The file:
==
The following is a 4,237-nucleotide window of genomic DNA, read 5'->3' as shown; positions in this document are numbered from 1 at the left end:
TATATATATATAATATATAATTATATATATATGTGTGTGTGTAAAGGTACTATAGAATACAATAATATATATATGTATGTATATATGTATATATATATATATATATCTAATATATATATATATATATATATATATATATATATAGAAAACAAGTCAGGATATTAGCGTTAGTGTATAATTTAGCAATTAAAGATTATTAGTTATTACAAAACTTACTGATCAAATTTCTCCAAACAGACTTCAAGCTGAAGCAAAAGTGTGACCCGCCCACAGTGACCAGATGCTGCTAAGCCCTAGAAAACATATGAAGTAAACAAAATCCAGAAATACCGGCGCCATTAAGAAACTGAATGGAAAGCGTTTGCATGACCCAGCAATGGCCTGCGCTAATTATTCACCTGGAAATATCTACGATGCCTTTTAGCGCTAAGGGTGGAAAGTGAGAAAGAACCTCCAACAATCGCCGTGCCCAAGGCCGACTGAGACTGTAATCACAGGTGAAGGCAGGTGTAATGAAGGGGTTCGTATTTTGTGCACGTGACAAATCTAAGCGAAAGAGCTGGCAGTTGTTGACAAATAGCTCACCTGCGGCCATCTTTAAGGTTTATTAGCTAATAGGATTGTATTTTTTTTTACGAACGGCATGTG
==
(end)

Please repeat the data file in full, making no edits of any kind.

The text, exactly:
The following is a 4,237-nucleotide window of genomic DNA, read 5'->3' as shown; positions in this document are numbered from 1 at the left end:
TATATATATATAATATATAATTATATATATATGTGTGTGTGTAAAGGTACTATAGAATACAATAATATATATATGTATGTATATATGTATATATATATATATATATCTAATATATATATATATATATATATATATATATATATAGAAAACAAGTCAGGATATTAGCGTTAGTGTATAATTTAGCAATTAAAGATTATTAGTTATTACAAAACTTACTGATCAAATTTCTCCAAACAGACTTCAAGCTGAAGCAAAAGTGTGACCCGCCCACAGTGACCAGATGCTGCTAAGCCCTAGAAAACATATGAAGTAAACAAAATCCAGAAATACCGGCGCCATTAAGAAACTGAATGGAAAGCGTTTGCATGACCCAGCAATGGCCTGCGCTAATTATTCACCTGGAAATATCTACGATGCCTTTTAGCGCTAAGGGTGGAAAGTGAGAAAGAACCTCCAACAATCGCCGTGCCCAAGGCCGACTGAGACTGTAATCACAGGTGAAGGCAGGTGTAATGAAGGGGTTCGTATTTTGTGCACGTGACAAATCTAAGCGAAAGAGCTGGCAGTTGTTGACAAATAGCTCACCTGCGGCCATCTTTAAGGTTTATTAGCTAATAGGATTGTATTTTTTTTTACGAACGGCATGTG